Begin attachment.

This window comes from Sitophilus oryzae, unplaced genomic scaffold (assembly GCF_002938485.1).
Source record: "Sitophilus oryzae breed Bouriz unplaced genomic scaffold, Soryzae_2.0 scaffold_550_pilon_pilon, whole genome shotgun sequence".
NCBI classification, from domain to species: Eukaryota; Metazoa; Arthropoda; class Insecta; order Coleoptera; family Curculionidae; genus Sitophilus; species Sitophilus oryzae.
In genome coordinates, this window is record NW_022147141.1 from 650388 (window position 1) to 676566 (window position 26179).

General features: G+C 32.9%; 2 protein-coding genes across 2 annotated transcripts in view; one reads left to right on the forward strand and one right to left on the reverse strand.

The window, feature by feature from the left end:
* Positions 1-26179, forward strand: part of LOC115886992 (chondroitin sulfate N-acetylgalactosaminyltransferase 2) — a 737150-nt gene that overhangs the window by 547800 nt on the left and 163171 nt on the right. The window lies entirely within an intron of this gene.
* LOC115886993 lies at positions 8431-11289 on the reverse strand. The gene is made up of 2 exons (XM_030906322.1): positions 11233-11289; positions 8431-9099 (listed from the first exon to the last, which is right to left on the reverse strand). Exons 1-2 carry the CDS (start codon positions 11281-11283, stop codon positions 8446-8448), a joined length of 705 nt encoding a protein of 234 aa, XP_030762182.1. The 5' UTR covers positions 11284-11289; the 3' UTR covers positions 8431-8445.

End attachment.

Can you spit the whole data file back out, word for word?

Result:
This window comes from Sitophilus oryzae, unplaced genomic scaffold (assembly GCF_002938485.1).
Source record: "Sitophilus oryzae breed Bouriz unplaced genomic scaffold, Soryzae_2.0 scaffold_550_pilon_pilon, whole genome shotgun sequence".
NCBI classification, from domain to species: Eukaryota; Metazoa; Arthropoda; class Insecta; order Coleoptera; family Curculionidae; genus Sitophilus; species Sitophilus oryzae.
In genome coordinates, this window is record NW_022147141.1 from 650388 (window position 1) to 676566 (window position 26179).

General features: G+C 32.9%; 2 protein-coding genes across 2 annotated transcripts in view; one reads left to right on the forward strand and one right to left on the reverse strand.

The window, feature by feature from the left end:
* Positions 1-26179, forward strand: part of LOC115886992 (chondroitin sulfate N-acetylgalactosaminyltransferase 2) — a 737150-nt gene that overhangs the window by 547800 nt on the left and 163171 nt on the right. The window lies entirely within an intron of this gene.
* LOC115886993 lies at positions 8431-11289 on the reverse strand. The gene is made up of 2 exons (XM_030906322.1): positions 11233-11289; positions 8431-9099 (listed from the first exon to the last, which is right to left on the reverse strand). Exons 1-2 carry the CDS (start codon positions 11281-11283, stop codon positions 8446-8448), a joined length of 705 nt encoding a protein of 234 aa, XP_030762182.1. The 5' UTR covers positions 11284-11289; the 3' UTR covers positions 8431-8445.